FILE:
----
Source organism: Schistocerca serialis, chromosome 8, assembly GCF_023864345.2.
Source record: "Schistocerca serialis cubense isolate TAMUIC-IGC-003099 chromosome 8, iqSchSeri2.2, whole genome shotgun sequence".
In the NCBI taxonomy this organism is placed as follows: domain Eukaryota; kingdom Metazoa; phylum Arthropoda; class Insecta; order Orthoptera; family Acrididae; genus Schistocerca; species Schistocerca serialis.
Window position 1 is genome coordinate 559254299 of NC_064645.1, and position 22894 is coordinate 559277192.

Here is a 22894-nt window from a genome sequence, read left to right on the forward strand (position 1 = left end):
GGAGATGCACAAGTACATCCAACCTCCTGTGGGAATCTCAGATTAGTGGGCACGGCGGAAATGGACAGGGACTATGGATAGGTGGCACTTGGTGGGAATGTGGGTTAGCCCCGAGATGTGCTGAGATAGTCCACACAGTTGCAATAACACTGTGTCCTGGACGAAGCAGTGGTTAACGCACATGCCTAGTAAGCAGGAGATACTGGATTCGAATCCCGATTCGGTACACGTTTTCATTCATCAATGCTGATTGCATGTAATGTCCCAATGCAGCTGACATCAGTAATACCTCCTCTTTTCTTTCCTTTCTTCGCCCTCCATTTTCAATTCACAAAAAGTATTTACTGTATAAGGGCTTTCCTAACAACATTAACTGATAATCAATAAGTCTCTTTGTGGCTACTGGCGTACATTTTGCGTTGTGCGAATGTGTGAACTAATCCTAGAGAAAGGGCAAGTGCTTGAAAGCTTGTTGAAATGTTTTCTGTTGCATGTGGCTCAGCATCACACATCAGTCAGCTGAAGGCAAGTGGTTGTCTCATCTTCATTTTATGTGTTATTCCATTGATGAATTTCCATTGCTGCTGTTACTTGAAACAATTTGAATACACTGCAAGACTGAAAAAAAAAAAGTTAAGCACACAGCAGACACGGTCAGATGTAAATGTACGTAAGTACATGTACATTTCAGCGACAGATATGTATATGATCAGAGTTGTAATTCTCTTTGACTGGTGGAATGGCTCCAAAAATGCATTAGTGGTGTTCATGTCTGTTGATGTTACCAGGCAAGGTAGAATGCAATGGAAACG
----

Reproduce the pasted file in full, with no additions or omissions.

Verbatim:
Source organism: Schistocerca serialis, chromosome 8, assembly GCF_023864345.2.
Source record: "Schistocerca serialis cubense isolate TAMUIC-IGC-003099 chromosome 8, iqSchSeri2.2, whole genome shotgun sequence".
In the NCBI taxonomy this organism is placed as follows: domain Eukaryota; kingdom Metazoa; phylum Arthropoda; class Insecta; order Orthoptera; family Acrididae; genus Schistocerca; species Schistocerca serialis.
Window position 1 is genome coordinate 559254299 of NC_064645.1, and position 22894 is coordinate 559277192.

Here is a 22894-nt window from a genome sequence, read left to right on the forward strand (position 1 = left end):
GGAGATGCACAAGTACATCCAACCTCCTGTGGGAATCTCAGATTAGTGGGCACGGCGGAAATGGACAGGGACTATGGATAGGTGGCACTTGGTGGGAATGTGGGTTAGCCCCGAGATGTGCTGAGATAGTCCACACAGTTGCAATAACACTGTGTCCTGGACGAAGCAGTGGTTAACGCACATGCCTAGTAAGCAGGAGATACTGGATTCGAATCCCGATTCGGTACACGTTTTCATTCATCAATGCTGATTGCATGTAATGTCCCAATGCAGCTGACATCAGTAATACCTCCTCTTTTCTTTCCTTTCTTCGCCCTCCATTTTCAATTCACAAAAAGTATTTACTGTATAAGGGCTTTCCTAACAACATTAACTGATAATCAATAAGTCTCTTTGTGGCTACTGGCGTACATTTTGCGTTGTGCGAATGTGTGAACTAATCCTAGAGAAAGGGCAAGTGCTTGAAAGCTTGTTGAAATGTTTTCTGTTGCATGTGGCTCAGCATCACACATCAGTCAGCTGAAGGCAAGTGGTTGTCTCATCTTCATTTTATGTGTTATTCCATTGATGAATTTCCATTGCTGCTGTTACTTGAAACAATTTGAATACACTGCAAGACTGAAAAAAAAAAAGTTAAGCACACAGCAGACACGGTCAGATGTAAATGTACGTAAGTACATGTACATTTCAGCGACAGATATGTATATGATCAGAGTTGTAATTCTCTTTGACTGGTGGAATGGCTCCAAAAATGCATTAGTGGTGTTCATGTCTGTTGATGTTACCAGGCAAGGTAGAATGCAATGGAAACG